The IX: Soccer Monday with Annie Peterson for January 20, 2020
NWSL Draft edition and I'm confused by allocation money, but what else is new?
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NWSL Draft takeaways
Hey guys, before you do anything today, head over to The Athletic and read Meg Linehan’s great story on draft day with Sky Blue. It is here.
Also, today is Martin Luther King Jr. Day. Please take a moment and reflect on how far we still need to go in this country when it comes to equality and justice. The work is far from done and it’s up to each one of us to advocate for change, both individually and in our communities.
Lots of things happened this week. In addition to the draft day craziness, Vlatko Andonovski announced the roster for his first tournament as head coach of the national team.
I’ll get more into Olympic qualifying in next week’s The IX.
For today, I want to focus on the draft. I could not go, and it felt like I was missing out. But then Oregon’s Sabrina Ionescu went off on Stanford, and I was glad I went to Eugene. It’s a really good thing that there’s so much going on in women’s sports.
That said, it felt like the NWSL went full MLS mode with the allocation money flying around. How long is it until there’s TAM and GAM designations? And I’m only sort of kidding.
I have so many questions.
Neil Morris had a good look at the impact of allocation money for the Equalizer. I noted Paul Riley’s concerns: Will the teams with deep-pocketed owners (Hey Reign, I see you) have an advantage? Will it create a haves and have-nots league with teams essentially buying (and selling) draft picks?
John Halloran took a deeper dive today for The Equalizer.
The NWSL is not publicly sharing dollar amounts here, and the actual rules surrounding allocation money seem to be a bit hazy. Unlike MLS, allocation money apparently doesn’t have to be used for player salaries, it can also be part of the team’s general fund. And it accrues. All of that wasn’t clear when the the rules were announced back in November.
I’m gonna admit something here: Nothing gives me a headache quite like stories about salary caps and allocation money and all the other financial mechanisms teams use to build rosters and pay players. I’d much rather read about why Sophia Smith thought going pro had more value than a Stanford degree. I think there’s probably an interesting answer to explore there.
But I do understand the value of these types of discussions, even if I can’t really understand half of what it means. The main thing is transparency here. It kind of feels like the whole issue of allocation money and what it can and can’t be used for hasn’t been fully thought out.
All of which makes Riley’s comments more concerning.
On to the links!
This Week in Women’s Soccer
Reminder: First, the underlined words are the links. Second. CLICK these, even if you’ve already read them. Clicks = Attention from editors, producers and webmasters. Third, if you want to push out stuff you’ve written or read, email me! firstname.lastname@example.org.
Hey, so most of the links here are gonna deal with the NWSL and draft. We’ll dive into qualifying next week.
Jonathan Tannenwald of the Philadelphia Enquirer with a good story on Stephanie McCaffrey’s big plans.
Tannenwald also looked at some of the unanswered questions surrounding the league. I’m not sure many of them were answered at the draft.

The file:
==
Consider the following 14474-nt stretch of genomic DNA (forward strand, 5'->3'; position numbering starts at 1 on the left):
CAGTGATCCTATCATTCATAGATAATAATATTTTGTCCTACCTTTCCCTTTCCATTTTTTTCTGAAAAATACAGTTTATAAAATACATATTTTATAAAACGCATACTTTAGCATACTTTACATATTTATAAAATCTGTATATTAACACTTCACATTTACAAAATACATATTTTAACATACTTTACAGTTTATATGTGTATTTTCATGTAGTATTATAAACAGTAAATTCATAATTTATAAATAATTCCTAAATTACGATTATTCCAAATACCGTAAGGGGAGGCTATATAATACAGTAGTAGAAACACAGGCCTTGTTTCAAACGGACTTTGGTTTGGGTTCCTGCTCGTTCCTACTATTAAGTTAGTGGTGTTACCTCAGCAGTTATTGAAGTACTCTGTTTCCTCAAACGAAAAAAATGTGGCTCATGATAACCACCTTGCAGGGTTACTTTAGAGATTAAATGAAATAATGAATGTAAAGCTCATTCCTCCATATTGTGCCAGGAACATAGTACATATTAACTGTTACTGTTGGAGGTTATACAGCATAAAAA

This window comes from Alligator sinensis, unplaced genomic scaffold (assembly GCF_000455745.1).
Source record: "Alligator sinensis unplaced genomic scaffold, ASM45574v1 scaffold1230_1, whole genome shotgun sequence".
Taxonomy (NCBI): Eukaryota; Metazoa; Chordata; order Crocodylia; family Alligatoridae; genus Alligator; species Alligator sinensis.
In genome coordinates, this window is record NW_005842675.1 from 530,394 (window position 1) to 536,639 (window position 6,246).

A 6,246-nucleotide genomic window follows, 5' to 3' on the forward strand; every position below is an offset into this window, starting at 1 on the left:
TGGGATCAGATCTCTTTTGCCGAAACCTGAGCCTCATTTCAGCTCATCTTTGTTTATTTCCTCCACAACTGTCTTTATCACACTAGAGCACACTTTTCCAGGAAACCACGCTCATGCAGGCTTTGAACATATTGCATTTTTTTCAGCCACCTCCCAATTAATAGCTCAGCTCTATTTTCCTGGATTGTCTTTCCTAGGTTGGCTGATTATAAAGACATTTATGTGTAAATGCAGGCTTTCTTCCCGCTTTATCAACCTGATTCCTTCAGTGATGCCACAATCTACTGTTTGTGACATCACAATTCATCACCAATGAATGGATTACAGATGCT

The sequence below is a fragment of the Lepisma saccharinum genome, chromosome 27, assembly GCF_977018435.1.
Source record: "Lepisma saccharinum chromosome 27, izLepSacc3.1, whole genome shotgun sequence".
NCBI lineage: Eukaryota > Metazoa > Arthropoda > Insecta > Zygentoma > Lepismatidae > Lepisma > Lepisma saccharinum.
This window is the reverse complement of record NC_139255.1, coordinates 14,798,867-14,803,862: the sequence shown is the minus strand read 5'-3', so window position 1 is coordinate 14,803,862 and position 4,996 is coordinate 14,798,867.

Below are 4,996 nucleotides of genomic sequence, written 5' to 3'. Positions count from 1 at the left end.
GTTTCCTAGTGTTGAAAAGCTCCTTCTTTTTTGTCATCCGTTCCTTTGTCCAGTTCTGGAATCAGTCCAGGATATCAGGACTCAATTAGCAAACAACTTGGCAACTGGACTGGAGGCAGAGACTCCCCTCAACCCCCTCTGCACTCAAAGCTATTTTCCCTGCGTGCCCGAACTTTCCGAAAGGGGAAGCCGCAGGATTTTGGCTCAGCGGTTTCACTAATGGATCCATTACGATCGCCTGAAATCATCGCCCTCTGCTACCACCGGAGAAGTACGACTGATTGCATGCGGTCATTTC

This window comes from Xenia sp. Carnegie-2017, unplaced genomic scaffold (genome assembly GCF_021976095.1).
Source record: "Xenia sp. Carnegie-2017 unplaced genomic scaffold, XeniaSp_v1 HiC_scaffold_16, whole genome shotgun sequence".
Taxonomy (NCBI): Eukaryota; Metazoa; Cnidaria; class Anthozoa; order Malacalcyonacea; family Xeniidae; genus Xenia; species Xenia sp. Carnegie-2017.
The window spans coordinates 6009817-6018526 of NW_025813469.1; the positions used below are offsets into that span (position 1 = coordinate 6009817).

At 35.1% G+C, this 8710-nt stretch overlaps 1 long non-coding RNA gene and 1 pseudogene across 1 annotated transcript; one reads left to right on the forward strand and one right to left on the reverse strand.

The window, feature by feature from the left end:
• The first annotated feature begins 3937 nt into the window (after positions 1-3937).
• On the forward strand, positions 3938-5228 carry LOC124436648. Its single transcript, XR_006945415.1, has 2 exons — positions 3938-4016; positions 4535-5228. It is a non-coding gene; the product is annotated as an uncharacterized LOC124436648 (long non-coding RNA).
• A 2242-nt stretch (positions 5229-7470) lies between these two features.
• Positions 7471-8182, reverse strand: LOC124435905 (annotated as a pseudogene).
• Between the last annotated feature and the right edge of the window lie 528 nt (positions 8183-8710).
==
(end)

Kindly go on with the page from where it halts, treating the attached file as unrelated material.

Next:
Jeff Kassouf of The Equalizer on college players leaving early for the pros.
Graham Hays’ story on the draft for ESPN. Blessed to have Graham in Oregon for some women’s hoops right now.
Mitchell Northam looked at the allocation issue for ProSoccerUSA.
You guys: United Soccer Coaches announced its annual media awards, with Meg Linehan and Jeff Kassouf earning honors. Congrats.
Kim McCauley’s take on the draft for SB Nation.
The Utah Royals take Tziarra King with the No. 8 pick, from the Salt Lake Tribune.
Interesting story form The Women’s Game on fewer Matildas in the NWSL.
Nice story from the Chicago Sun Times on draft pick Camryn Biegalski.
The Globe and Mail with a brief story on Jessie Fleming’s decision. Apparently she wants to focus on team Canada.
Stephanie Yang on the draft’s winners and losers for All For XI.
The IX favorite Sam Kerr gets her first goal for Chelsea.
Linehan also covered the NWSL owners’ meeting for The Athletic.
Tweet of the week
Five at The IX: Amanda Duffy and Chicago Red Stars owner Arnim Whisler take questions during the draft.
Hat tip to The IX colleague Howard Megdal for sharing the audio! Here are some excerpts.
Duffy: We’ve discussed that internally and assessed what information we think is relevant, important, to share with the fans and the media about the allocation money itself, when that is included in the trade, and have determined that we think right now and going forward that sharing that allocation money is used, we’ll allow the necessary information to be relayed to fans and to media without giving too much information, maybe specific to the compensation amount specifically.
Follow-up question about why allocation amounts are not released:
Duffy: We don’t typically announce the compensation of players themselves. So by not including the actual dollar amount of the allocation money, we’re keeping that information unavailable in the public distribution of the information. [00:01:07][15.5]
Question about how much she’s recusing herself given her new job with the Pride?
Duffy: Well, there’s not actually overlap of responsibilities. So I’m with NWSL as the league president through February 15th. On February 16th I’ll then begin responsibilities and duties in connection with Orlando Pride. I feel very comfortable and confident in fulfilling the responsibilities I have now as the legue president for the remainder of my time. And in the event there were circumstance where it would would be necessary for me to recuse myself, I certainly would do that as it’s necessary.
Question: Have there been any such circumstances yet?
Duffy: There have not.